Thank you Jason,
First, I share your concern about what sounds to be quite dramatic weight loss for Pepe without an obvious source (ie dramatic appetite decline, or loss via severe vomiting or diarrhea). And if he is suffering from an internal issue that is causing a dramatic siphoning of nutrition from his normal body systems, then it is not uncommon to see loss of coat quality, loss of muscle mass, and even weakness.
The hair/coat situation is a sign that despite his great appetite, his body is struggling to meet its general maintenance nutrition requirements (therefore it is diverting nutrition for less critical systems like the hair/coat and likely redirecting these to more important organs). Furthermore, if his body is struggling for nutrition such that we are seeing this and weight loss, then it is not unexpected to see him feel weak or be also experiencing loss of muscle mass in places like his hips and back legs. With the muscle atrophy, this is essentially due to the body using its own resources to again support basic and critical life functions. So, these are all red flags that something is siphoning his body resources from him despite his great appetite.
With this in mind, we have to appreciate that this isn't an uncommon scenario in cats around his age. We can see older cats start struggle to keep weight on despite a good to great appetite for a range of reasons. Issues that can manifest this way at his age will include conditions like hyperthyroidism, diabetes, liver disease, and kidney troubles. As well, while it isn't nice to think about, we must keep in mind that cancer in cats his age can manifest as weight loss with little other signs (just as it doesn't impinge on the body, only to steal nutrients from him). As you noted, worms can also cause there signs but often dramatic weight loss due to worms is a feature of kittens and not commonly seen in adult cats.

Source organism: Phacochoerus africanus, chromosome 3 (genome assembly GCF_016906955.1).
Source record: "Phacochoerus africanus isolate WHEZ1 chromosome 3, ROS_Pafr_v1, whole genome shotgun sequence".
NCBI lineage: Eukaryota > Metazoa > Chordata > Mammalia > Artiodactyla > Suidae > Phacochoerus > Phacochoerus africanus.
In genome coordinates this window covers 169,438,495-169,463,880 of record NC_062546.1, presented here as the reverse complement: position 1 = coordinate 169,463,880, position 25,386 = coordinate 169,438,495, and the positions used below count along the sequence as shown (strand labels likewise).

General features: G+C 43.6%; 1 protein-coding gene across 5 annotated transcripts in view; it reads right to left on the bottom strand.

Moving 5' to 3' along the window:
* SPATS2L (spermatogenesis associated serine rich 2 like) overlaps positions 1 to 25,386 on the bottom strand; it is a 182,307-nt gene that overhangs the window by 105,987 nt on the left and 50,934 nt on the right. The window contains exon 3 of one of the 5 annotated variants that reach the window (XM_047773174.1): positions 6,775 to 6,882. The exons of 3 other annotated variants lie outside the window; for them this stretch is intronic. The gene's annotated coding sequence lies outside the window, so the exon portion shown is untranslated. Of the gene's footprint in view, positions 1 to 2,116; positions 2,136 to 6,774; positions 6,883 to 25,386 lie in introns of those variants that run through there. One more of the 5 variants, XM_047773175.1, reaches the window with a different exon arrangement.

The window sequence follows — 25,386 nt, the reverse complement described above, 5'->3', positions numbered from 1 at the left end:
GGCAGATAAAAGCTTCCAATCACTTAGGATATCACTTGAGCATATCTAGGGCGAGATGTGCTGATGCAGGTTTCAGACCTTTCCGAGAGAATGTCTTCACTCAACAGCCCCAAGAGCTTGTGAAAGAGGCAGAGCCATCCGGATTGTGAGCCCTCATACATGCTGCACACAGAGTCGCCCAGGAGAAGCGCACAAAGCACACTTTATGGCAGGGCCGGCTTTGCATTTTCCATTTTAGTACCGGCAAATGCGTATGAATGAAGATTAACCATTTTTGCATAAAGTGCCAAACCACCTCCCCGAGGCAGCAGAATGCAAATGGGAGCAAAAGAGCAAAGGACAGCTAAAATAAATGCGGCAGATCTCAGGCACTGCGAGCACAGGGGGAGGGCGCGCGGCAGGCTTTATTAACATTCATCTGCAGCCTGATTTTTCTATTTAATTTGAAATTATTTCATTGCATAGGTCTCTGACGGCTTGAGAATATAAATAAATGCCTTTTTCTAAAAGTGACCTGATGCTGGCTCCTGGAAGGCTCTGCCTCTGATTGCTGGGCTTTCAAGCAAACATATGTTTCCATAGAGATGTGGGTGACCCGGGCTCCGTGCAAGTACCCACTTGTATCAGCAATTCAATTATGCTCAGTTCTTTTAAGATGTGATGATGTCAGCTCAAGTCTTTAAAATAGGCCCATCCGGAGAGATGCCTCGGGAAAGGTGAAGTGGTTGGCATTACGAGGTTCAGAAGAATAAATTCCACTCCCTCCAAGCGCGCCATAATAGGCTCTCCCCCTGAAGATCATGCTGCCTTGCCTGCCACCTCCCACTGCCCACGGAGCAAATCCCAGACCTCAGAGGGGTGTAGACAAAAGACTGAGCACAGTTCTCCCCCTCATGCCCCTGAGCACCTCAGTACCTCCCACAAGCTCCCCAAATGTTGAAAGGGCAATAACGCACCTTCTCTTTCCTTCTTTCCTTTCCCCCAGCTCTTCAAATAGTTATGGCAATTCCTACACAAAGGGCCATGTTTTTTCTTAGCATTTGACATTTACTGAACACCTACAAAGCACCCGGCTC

To get to the bottom of what is going on it would be worth having Pepe checked by his vet this week (if he is due for a vaccination soon, you could move it up a wee bit early and have him checked out at that time). The vet will be able to have a feel of him and just make sure there are no sinister lumps and bumps to blame for his weight loss. And if you were able to bring in a urine sample at that point, the vet could check it for signs of diabetes (ie. sugar in the urine) as well as check its specific gravity (how concentrated it is) that can tell us if there are problems with his kidneys. Urine samples can often be collected by placing the cat in a carpet-less room with an empty (or with non-absorbable litter) litter box overnight.
If hyperthyroidism is a potential after your vet has examined him, then a blood sample may be checked to assess his thyroid hormone to determine how severely affected he may be. As well, if you do have a blood sample checked, you can also have his blood sugar, liver and kidney parameters checked at the same time, giving you a good chance of ruling out the above differentials and determining the cause of your wee one’s abnormal weight loss.
Overall, in his case it would be prudent to have him checked out and at least have a urine sample (or blood sample) checked. Because all of his signs tell us that one of these issues are lurking and stealing nutrition from him. And if you are able to the bottom of the exact cause sooner rather then later, it will give you the best chance to deal with it and help support him in a way to make him more comfortable and possible regain some weight.
I hope this information is helpful.
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All the best,
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